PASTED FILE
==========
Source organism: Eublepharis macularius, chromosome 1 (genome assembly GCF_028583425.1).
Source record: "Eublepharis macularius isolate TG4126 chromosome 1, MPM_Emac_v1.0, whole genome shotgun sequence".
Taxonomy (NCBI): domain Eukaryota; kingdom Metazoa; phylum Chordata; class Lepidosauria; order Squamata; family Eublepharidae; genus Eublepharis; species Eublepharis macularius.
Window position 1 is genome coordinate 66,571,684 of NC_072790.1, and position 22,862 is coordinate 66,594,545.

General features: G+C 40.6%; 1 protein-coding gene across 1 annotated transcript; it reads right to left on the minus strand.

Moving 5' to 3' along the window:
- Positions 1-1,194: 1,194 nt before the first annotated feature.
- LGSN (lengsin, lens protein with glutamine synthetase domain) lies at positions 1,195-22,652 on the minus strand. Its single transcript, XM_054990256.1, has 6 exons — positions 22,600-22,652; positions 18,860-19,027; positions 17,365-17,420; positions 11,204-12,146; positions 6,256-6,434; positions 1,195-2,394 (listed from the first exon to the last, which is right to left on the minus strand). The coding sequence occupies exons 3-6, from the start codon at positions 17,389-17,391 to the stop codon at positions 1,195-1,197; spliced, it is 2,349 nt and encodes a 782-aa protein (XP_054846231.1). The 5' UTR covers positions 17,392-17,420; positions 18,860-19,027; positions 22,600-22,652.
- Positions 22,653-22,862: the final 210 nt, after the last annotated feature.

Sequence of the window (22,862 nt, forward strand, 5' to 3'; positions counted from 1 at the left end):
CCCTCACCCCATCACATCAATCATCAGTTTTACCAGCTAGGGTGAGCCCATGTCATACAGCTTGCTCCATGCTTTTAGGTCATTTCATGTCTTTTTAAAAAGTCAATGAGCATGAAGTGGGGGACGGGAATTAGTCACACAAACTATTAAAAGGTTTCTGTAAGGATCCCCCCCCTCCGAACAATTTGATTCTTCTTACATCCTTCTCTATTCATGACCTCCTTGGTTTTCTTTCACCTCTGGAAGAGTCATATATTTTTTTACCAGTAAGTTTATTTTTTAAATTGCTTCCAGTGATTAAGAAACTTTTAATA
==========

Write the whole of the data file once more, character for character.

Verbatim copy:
Source organism: Eublepharis macularius, chromosome 1 (genome assembly GCF_028583425.1).
Source record: "Eublepharis macularius isolate TG4126 chromosome 1, MPM_Emac_v1.0, whole genome shotgun sequence".
Taxonomy (NCBI): domain Eukaryota; kingdom Metazoa; phylum Chordata; class Lepidosauria; order Squamata; family Eublepharidae; genus Eublepharis; species Eublepharis macularius.
Window position 1 is genome coordinate 66,571,684 of NC_072790.1, and position 22,862 is coordinate 66,594,545.

General features: G+C 40.6%; 1 protein-coding gene across 1 annotated transcript; it reads right to left on the minus strand.

Moving 5' to 3' along the window:
- Positions 1-1,194: 1,194 nt before the first annotated feature.
- LGSN (lengsin, lens protein with glutamine synthetase domain) lies at positions 1,195-22,652 on the minus strand. Its single transcript, XM_054990256.1, has 6 exons — positions 22,600-22,652; positions 18,860-19,027; positions 17,365-17,420; positions 11,204-12,146; positions 6,256-6,434; positions 1,195-2,394 (listed from the first exon to the last, which is right to left on the minus strand). The coding sequence occupies exons 3-6, from the start codon at positions 17,389-17,391 to the stop codon at positions 1,195-1,197; spliced, it is 2,349 nt and encodes a 782-aa protein (XP_054846231.1). The 5' UTR covers positions 17,392-17,420; positions 18,860-19,027; positions 22,600-22,652.
- Positions 22,653-22,862: the final 210 nt, after the last annotated feature.

Sequence of the window (22,862 nt, forward strand, 5' to 3'; positions counted from 1 at the left end):
CCCTCACCCCATCACATCAATCATCAGTTTTACCAGCTAGGGTGAGCCCATGTCATACAGCTTGCTCCATGCTTTTAGGTCATTTCATGTCTTTTTAAAAAGTCAATGAGCATGAAGTGGGGGACGGGAATTAGTCACACAAACTATTAAAAGGTTTCTGTAAGGATCCCCCCCCTCCGAACAATTTGATTCTTCTTACATCCTTCTCTATTCATGACCTCCTTGGTTTTCTTTCACCTCTGGAAGAGTCATATATTTTTTTACCAGTAAGTTTATTTTTTAAATTGCTTCCAGTGATTAAGAAACTTTTAATA